Herbert I. London’s two new books, Diary of a Dean and Decline and Revival in Higher Education, deserve close attention. In them London traces higher education’s downward trajectory over the past fifty years as it abandoned classical liberal values and embraced relativism and left-wing orthodoxy. I have to admit there were times when London’s numerous examples of egregious campus political correctness became overwhelming. But when yet another outrage at London’s alma mater made recent headlines, I was back in his corner, ready to watch him come out slugging again.
The incident I refer to involves the heckling by Columbia University students of freshman and former Army staff sergeant, Anthony Maschek. The occasion was a town hall meeting this past February 15 on whether the ROTC, which had been banned from the Columbia campus for more than forty-two years, should be permitted to return. Maschek was awarded the Purple Heart after having been shot eleven times in battle in northern Iraq in February 2008. He spent two years in the Walter Reed Army Medical Center recovering from his wounds. His words to the assembly of fellow Columbia University students were measured: “It doesn’t matter how you feel about the war. It doesn’t matter how you feel about fighting. There are bad men out there plotting to kill you.” His remarks met with jeers and derisive laughter. Students called Maschek a racist and demanded he be removed from the stage. So much for free speech, tolerance, and civility at one of the nation’s major universities. The incident is illustrative of the alarm that London sounds in these books.
Herb London graduated from Columbia in 1960 and received his doctorate in history from New York University in 1966. He is the former John M. Olin Professor of Humanities at NYU (1993–2003), where he founded the Gallatin School of Individualized Study, a Great Books program, in 1972 and served as its dean until 1992. He was a Republican candidate for mayor of New York City in 1989 and ran as the Conservative Party candidate for governor of New York in 1990. In 1994 he ran unsuccessfully for New York State comptroller. He now serves as president of the Hudson Institute.
Diary of a Dean is London’s memoir of his professional academic life, most of which took place at NYU, ground zero for much of the disruptive influence of the 1960s and 1970s. As an undergraduate, London attended Columbia University. London’s choice was largely influenced by his father, a basketball fan like his son, who wanted him to attend Columbia, home of basketball coach Lou Rossini. But the course of London’s life changed when he was introduced to Columbia’s “C.C. Hum”—a two-year required curriculum of courses in Contemporary Civilization and the Humanities. Basketball remained important to him, but London’s “thoughts often strayed from the hardwood to the dusty stacks in the Butler Library.”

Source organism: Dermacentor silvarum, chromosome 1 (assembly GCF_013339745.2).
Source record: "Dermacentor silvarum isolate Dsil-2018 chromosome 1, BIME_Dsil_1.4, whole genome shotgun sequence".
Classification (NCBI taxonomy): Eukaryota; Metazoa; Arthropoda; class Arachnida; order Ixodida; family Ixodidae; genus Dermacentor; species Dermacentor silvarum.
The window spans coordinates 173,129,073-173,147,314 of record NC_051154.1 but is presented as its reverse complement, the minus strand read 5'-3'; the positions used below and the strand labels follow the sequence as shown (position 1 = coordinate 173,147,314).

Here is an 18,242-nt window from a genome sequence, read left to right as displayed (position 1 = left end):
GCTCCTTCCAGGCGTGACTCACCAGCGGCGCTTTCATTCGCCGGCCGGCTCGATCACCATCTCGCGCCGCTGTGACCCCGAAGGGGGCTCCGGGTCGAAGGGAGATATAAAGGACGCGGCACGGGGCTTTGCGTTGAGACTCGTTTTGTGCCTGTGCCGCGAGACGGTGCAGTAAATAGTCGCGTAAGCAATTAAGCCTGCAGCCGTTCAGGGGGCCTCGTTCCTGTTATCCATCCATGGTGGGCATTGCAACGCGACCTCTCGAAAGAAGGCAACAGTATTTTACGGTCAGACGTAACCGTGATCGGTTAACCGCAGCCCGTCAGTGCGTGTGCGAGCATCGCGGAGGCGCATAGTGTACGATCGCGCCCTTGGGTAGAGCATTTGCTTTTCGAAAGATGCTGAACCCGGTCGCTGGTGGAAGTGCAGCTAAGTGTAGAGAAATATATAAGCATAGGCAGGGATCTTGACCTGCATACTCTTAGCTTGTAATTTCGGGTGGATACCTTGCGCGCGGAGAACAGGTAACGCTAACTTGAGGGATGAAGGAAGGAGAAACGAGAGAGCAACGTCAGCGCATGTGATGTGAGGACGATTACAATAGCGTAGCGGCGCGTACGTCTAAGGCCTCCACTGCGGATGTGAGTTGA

He was, in short, won over by the world of the mind. And the faculty at the time served only to increase the allure: Mark and Charles Van Doren, Samuel Huntington, Daniel Bell, Amitai Etzioni, Richard Hofstader, William Casey—and his greatest influence, Jacques Barzun. Watching Barzun in the classroom, London notes, “was like watching Fred Astaire on film. He was elegant, in control, self-effacing, brilliant.” By his junior year London had abandoned a pre-med major to pursue an academic career, and soon after graduation enrolled in a doctoral program in political science at NYU. This led to a Fulbright, study in Australia, the publication of his first book, Non-White Immigration and the White Australian Policy (1970), and a faculty position at NYU.
London’s goal as a newly minted professor was “to excite students about ideas” in the way he remembered from his time at Columbia. But this was the late 1960s, and his students, for the most part, were not buying what he was selling. “I didn’t appreciate the zeitgeist,” London observes. “The war in Vietnam was heating up. Robert Kennedy had been assassinated. Gene McCarthy seemed to capture the acceptance of the young. Martin Luther King was murdered. The world was being turned topsy-turvy. This generation of students wanted action. Even those who were normally contemplative were caught up in the wave of ideological sentiment.”
London’s Fulbright grant to visit Australia had brought with it an epiphany. Australia’s pro-American sentiment prompted him to become “probably the only American of my age to be converted from antiwar advocate to an equivocal prowar defender in the period from 1965 to 1967.” He equivocated only because as a “New York liberal” who had not yet been mugged by reality he “just couldn’t be prowar.” The inevitable mugging would occur—and with greater and greater regularity—as he moved through his academic career.